advertisement
Question
Posted by: Judy | 2012/07/04

The name of this Disease ...!

********** Husbandf^ckedupitis **********

I thought I was the only one in the whole wide world that was suffering from this insidious disease.
I have had it for 3 years next month and wish there was a miracle cure.
After going for councelling, hospitalisation twice verging on breakdown, psychiatrists, meds that zombify, weight gain because of meds, trial separations, no speaks for weeks, discussions together, screaming and shouting, destructive behaviour, intimacy, more screaming and tears, apologies, therapy, major financial outlay, threats, trying to repair relationship, short bursts of happiness, intense sadness, suicidal thoughts, bouts of agoraphobia, peace, ignoring triggers, controlling thoughts and so much more, I dont know what to do.

We have been happily married for 35 years, loved and respected each other, have two successful happy independent children. Our retirement years were planned so well, we both worked hard throughout our marriage and now at this stage of our lives have to cope with this.

For what I''ve asked myself, for what ...... a f*cking f*ck !! THAT''S ALL!! Is it really worth it. I personally dont think so.

A friend asked me the other day how I was doing, I hesitated before answering:- " I''m comfortable" . And that is all.

Reading through various forums it seems to be quite a common thing. Lets share and try to help each other. We certainly are not alone.

There must be husbands too who suffer " Wifef*ckedupitis" . You are not left out here. Share with us to try understand this disease. Maybe between all of us we can discover a miracle cure.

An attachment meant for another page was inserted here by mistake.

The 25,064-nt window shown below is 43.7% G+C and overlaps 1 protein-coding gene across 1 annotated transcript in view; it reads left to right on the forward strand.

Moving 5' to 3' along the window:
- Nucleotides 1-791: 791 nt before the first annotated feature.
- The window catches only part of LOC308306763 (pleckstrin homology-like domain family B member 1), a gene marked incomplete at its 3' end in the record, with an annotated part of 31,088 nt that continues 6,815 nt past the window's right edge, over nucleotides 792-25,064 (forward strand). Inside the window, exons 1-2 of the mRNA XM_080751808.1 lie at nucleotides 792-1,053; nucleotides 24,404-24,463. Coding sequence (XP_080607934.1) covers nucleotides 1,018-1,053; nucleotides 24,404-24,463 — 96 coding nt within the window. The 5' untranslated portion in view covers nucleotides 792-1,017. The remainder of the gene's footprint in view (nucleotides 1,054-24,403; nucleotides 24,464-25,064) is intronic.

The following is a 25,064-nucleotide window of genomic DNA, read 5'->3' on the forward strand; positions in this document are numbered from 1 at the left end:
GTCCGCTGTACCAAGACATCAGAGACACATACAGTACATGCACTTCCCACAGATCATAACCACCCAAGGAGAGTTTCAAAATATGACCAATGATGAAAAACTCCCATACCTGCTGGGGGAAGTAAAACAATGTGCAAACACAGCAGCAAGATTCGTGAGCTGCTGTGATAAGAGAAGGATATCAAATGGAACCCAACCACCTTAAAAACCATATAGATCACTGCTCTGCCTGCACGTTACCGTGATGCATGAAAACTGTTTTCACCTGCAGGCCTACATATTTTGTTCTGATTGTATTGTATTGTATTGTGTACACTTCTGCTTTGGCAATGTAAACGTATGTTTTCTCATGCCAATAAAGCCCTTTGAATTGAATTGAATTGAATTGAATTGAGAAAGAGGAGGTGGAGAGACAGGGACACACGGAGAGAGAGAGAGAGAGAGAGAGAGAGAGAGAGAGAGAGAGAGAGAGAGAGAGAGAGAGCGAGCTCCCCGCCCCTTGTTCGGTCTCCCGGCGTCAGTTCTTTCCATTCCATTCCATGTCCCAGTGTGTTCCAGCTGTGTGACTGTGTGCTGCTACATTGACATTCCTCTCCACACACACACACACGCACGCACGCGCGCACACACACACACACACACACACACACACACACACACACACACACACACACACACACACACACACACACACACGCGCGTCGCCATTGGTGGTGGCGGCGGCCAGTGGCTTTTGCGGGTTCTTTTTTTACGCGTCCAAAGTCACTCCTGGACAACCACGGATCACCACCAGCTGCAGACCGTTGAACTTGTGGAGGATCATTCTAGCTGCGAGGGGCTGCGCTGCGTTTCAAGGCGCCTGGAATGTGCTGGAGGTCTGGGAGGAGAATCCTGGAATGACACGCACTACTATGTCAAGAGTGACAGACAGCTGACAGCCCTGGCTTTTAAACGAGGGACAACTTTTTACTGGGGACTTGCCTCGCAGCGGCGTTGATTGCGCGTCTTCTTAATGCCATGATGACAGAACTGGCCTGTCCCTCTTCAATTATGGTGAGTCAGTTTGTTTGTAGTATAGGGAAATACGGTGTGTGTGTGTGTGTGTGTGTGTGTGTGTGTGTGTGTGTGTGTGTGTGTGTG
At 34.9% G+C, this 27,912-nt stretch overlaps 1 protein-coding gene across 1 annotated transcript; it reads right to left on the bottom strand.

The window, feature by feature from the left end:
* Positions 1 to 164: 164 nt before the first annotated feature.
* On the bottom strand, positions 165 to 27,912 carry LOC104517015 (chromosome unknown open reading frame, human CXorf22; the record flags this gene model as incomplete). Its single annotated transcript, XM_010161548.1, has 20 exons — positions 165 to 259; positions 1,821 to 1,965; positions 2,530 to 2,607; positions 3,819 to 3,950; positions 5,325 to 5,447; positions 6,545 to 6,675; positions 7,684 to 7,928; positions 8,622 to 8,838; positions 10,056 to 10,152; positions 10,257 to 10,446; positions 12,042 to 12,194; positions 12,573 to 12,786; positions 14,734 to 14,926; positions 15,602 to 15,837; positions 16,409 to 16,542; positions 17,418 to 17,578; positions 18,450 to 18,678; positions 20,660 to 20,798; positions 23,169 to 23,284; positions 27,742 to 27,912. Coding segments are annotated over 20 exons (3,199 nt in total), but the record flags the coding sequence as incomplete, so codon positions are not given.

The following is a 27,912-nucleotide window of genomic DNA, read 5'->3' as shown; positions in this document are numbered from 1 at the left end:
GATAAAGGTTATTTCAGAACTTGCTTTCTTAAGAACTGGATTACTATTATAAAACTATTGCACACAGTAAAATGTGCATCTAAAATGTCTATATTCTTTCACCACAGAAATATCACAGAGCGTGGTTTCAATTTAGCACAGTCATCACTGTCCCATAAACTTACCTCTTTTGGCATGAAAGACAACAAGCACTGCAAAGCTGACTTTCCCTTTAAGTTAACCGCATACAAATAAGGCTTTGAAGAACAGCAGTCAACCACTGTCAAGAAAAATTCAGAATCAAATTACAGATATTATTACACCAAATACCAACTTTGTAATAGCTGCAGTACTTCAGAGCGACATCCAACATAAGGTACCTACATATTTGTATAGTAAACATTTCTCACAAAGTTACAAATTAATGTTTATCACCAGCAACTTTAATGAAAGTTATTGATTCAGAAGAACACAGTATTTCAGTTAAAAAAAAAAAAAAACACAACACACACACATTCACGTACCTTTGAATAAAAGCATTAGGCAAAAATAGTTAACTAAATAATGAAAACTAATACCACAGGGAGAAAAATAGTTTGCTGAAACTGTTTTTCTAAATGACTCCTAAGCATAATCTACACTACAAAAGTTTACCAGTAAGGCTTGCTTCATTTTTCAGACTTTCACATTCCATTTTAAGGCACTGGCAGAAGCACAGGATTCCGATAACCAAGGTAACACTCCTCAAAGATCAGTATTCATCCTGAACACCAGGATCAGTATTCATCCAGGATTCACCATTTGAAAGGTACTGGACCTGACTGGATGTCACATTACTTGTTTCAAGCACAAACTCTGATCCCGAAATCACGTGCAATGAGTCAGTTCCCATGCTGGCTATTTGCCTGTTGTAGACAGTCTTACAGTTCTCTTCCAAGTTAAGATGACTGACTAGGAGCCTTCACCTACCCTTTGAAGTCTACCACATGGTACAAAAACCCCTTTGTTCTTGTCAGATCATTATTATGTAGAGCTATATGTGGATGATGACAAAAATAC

Not what you were looking for? Try searching again, or ask your own question
Our expert says:
Expert ImageCyberShrink

Hi Judy,
Was the councelling purely for you - or was it marriage counselling ? People too often think of marriage counselling as intended to be a form of Superglue to stick a couple together forever, whereas I see it, when done by a properly skilled counsellor, as enabling both spouses to have an opportunity to express their problems with and to each other, and to explore whether the relationship is possible to fix - and whether it is worth fixing, and to be in a better position to make an informed decision as to whether or not to divorce.
And while drugs can be helpful in treating specific and properly diagnosed psych conditions, they NEVER fix marriage or relationship problems, and may indeed make them worse.
I'd elaborate your closing question - what could usefully be done to prevent these idiotic flings that often foul up a previously good and functional relationship ? Its always better to prevent damage than to fix it
And a thought. Loving someone doesn't always mean its a great idea to stay together. I love the msic of Mahler, but I'm sure we'd have been miserable living together

The information provided does not constitute a diagnosis of your condition. You should consult a medical practitioner or other appropriate health care professional for a physical exmanication, diagnosis and formal advice. Health24 and the expert accept no responsibility or liability for any damage or personal harm you may suffer resulting from making use of this content.

6
Our users say:
Posted by: Priggles | 2012/07/10

@ Judy

You are such a f-ckin negative person...

Your husband deserves better...

Reply to Priggles
Posted by: Judy | 2012/07/04

Expert....we went together for councelling and to begin with my husband lied to her even. He was so ashamed of what he had done, he actually lied at councelling. We paid plenty for this councelling and he lied to protect himself! Only after I did the private investigator thing and found out a lot of things did he come clean. I''ve never known him to lie so this was a shock. It was not just a one night stand, it went on a while.